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Drinkable office coffee?


dianem
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My group is moving to new offices in Toronto at the end of the year, and for my sins I’ve been put in charge of the coffee committee, charged to find some system that makes drinkable coffee instead of the usual swill. We have about 50-60 people, not all of whom are coffee drinkers.

My hope is to come up with something good enough and inexpensive enough to keep our staff in the office and not spending half an hour twice a day putting on their coats, boots and mittens and trekking down the block to Starbucks.

Has anyone ever had decent office coffee? Any recommendations?

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I know the fresh-ground fresh-roasted whole pot at a time snobs are going to get up in arms, but I would say go with a good quality pod machine -- the realities of an office environment aren't conducive to a highly-optimized, "slow coffee" experience like you can do at home or even in a good cafe. You want coffee to be dispensed quickly, you want to have easy cleanup, and you don't want whole pots of coffee sitting around for a long time going rancid.

With pods, you get some nice variety (you can buy several flavors at a time) and each pod is individually pre-wrapped, eliminating waste, each serving is always fresh, easy cleanup, and they can make tea with teapods as well. Any coffee distributing company should be able to get you decent prices on pods.

http://www.bunnmycafe.com/

http://www.simplehuman.com/

Jason Perlow

Co-Founder, The Society for Culinary Arts & Letters

offthebroiler.com - Food Blog | View my food photos on Instagram

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The coffee services will offer several options ranging from economical, (dishwater but cheap), to some pretty good grinds. They'll usually provide the hardware and misc supplies if you agree to buy all your coffee from them. This helps to offset the added expense, in case your purchasing manager or accountant aren't coffee lovers and need convincing.

SB (thinks good coffee should be an OSHA requirement) :cool:

PS: If nothing else, the quality of the coffee is noted by your companies clients and associates. I've seen firms go to a lot of expense to lavishly furnish a conference room, and then serve prospective clients terrible coffee in a styrofoam cup. (I once chose a law firm on the basis of their coffee, the diffference was so extreme.) :wink:

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What's your budget?

We put in a super-automatic bean to cup expresso machine "Jura Impressa" that has given excellent service for an office of about 50 enigineers and programmers.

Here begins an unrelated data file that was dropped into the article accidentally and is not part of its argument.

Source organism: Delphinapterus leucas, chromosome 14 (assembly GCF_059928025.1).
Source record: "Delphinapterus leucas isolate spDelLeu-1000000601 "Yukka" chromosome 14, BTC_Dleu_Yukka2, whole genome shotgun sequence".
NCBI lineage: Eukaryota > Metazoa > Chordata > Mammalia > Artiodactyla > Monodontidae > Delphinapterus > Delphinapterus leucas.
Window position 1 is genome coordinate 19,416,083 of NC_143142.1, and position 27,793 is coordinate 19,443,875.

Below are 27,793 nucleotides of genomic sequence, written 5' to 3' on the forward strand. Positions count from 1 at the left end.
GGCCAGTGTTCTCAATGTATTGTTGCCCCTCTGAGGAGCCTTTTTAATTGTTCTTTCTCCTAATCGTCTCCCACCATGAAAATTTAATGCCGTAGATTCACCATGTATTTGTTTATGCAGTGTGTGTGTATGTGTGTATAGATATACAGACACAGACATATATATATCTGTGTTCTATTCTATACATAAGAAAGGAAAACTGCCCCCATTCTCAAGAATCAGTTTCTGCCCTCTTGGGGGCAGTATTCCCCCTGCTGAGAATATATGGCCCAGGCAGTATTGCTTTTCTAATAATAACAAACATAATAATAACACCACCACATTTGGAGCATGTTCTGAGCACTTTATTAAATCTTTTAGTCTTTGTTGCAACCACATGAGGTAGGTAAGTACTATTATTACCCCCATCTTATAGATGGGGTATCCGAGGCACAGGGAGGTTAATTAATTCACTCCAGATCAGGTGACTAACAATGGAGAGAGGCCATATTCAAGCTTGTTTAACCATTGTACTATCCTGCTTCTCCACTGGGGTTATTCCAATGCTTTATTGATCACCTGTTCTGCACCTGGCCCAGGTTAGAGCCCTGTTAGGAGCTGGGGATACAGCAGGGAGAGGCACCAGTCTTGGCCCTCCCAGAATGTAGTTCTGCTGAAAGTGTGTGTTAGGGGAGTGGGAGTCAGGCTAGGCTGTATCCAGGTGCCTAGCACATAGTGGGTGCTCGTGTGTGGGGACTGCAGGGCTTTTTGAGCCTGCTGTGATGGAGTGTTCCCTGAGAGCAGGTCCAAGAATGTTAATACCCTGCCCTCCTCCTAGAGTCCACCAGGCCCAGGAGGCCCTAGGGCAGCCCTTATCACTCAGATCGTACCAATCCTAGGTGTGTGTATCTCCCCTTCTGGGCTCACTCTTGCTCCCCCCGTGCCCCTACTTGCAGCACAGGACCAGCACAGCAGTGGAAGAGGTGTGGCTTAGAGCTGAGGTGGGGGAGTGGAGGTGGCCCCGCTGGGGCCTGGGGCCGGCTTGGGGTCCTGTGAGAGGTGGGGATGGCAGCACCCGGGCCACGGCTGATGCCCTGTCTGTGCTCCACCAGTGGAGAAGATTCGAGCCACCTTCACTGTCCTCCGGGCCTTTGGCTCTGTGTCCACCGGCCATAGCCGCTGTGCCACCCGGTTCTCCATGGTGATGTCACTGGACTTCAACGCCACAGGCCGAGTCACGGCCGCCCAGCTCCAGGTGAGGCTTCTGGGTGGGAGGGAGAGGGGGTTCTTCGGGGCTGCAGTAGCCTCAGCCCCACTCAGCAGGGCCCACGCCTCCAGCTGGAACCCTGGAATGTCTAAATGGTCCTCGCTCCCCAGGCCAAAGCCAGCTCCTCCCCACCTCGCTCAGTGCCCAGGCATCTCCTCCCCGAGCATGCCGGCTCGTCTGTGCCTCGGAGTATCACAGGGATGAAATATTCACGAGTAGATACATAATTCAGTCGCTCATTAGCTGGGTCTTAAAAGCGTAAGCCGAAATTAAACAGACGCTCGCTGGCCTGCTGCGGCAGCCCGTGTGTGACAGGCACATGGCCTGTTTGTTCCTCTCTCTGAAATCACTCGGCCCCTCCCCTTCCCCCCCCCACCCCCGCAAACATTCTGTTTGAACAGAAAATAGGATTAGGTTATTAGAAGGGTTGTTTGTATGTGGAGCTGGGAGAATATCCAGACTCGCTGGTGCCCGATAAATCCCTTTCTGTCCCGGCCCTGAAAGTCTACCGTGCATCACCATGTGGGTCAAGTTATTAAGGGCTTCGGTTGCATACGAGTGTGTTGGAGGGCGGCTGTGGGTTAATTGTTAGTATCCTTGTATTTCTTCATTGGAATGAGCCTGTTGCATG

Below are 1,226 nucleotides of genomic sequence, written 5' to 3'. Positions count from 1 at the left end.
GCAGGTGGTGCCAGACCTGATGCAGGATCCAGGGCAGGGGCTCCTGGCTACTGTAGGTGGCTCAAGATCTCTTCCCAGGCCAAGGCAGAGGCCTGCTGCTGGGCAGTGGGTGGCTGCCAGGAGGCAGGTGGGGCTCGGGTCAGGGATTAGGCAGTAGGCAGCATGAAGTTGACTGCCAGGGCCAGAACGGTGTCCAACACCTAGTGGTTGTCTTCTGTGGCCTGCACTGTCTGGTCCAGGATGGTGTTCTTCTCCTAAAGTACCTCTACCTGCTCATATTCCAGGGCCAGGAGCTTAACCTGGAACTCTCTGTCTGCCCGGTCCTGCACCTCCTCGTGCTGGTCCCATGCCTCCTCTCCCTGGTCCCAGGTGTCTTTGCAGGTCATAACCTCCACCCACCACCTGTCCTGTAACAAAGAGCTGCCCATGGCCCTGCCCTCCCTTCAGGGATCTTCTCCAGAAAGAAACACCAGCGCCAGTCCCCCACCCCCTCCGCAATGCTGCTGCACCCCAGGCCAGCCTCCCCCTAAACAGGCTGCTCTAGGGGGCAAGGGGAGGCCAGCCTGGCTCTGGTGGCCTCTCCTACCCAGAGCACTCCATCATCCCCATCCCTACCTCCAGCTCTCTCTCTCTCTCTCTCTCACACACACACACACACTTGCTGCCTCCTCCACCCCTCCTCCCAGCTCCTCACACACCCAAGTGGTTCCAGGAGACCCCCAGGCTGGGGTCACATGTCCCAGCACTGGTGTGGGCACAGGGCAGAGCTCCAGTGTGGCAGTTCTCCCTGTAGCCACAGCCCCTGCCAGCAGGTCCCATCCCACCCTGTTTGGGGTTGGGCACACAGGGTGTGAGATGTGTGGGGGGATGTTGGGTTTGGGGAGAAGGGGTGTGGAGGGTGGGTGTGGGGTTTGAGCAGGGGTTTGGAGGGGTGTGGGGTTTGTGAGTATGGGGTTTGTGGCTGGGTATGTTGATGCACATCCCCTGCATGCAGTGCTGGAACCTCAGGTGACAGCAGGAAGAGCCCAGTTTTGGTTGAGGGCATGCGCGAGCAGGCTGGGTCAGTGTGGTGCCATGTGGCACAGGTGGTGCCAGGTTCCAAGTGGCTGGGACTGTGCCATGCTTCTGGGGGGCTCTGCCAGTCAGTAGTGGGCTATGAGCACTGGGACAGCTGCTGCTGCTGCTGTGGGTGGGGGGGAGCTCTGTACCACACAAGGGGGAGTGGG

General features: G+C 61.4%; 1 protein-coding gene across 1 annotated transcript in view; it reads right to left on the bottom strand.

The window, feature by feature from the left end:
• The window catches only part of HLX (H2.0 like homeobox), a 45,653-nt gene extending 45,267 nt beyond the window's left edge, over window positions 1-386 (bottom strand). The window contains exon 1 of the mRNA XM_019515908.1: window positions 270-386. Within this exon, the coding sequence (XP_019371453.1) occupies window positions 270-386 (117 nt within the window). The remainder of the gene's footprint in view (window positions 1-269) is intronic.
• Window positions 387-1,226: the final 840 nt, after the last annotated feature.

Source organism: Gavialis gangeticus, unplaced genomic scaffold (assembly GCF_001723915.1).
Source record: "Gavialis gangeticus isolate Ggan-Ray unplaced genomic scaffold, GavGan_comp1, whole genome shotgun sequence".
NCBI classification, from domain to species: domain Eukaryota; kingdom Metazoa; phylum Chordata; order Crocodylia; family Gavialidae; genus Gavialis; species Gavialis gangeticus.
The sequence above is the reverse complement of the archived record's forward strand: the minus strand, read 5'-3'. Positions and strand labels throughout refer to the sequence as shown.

Since programmers are a mechanism to convert coffee to code, excellent and easily accessible coffee is a must have.

You can then use Lavazza or whatever beans you fancy.

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If you have a fair number of coffee drinkers (sounds as though you might) I suggest getting a pourover style airpot brewer (plumber in with an inline water filter would be far more convenient). Find a good local roaster who might give you a discoutn for buying 5 - 10 pounds per week. Get it ground by the roaster and sealed in 1 lb bags.

Grinding by the batch is always better but for a simple and not too messy solution the 3 liter airpot is superior to and cheaper than pods. Granted, one a pot full has been sitting around for awhile it loses some drinkability but I'd take 90 minute old airpot coffee made from good beans over a fresh brewed cup of ordinary office coffee any old time.

If you can't talk them into the cost of using a good local roaster you might check Costco or BJ's - they sometimes have some pretty good arabica coffee in 2 lb bags for about $10 per bag or less. But if pitching the project and pushing for highest quality offering do the math by the cup not by the pound. The coffee from a quality driven independent local roaster will be fresher and always better if they follow good practices. And only a few pennies more per cup.

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A couple of random thoughts, based on experience:

I like the idea of a pod system, but only if morale is good and employees are trustworthy. One outfit I worked for, the management and employees hated each other. That resulted in many unpleasant and unfortunate things, including some employees taking pre-measured packets of coffee home with them. In my current employment situation, we don't have to worry about theft; in fact, it's almost the opposite --employees will often furnish their own kitchen items to avoid costing the firm money.

If you go with a pot-at-a-time system, try to find a system that will dispense the coffee into thermal carafes. If you can't find such a system, or decide for other reasons to go with one that doesn't offer them, buy some and encourage employees to quickly dispense coffee into them, instead of letting it sit and cook all day. Overall coffee expenses will be lower, and coffee drinkers will be happier.

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Grinding by the batch is always better but for a simple and not too messy solution the 3 liter airpot is superior to and cheaper than pods. Granted, one a pot full has been sitting around for awhile it loses some drinkability but I'd take 90 minute old airpot coffee made from good beans over a fresh brewed cup of ordinary office coffee any old time.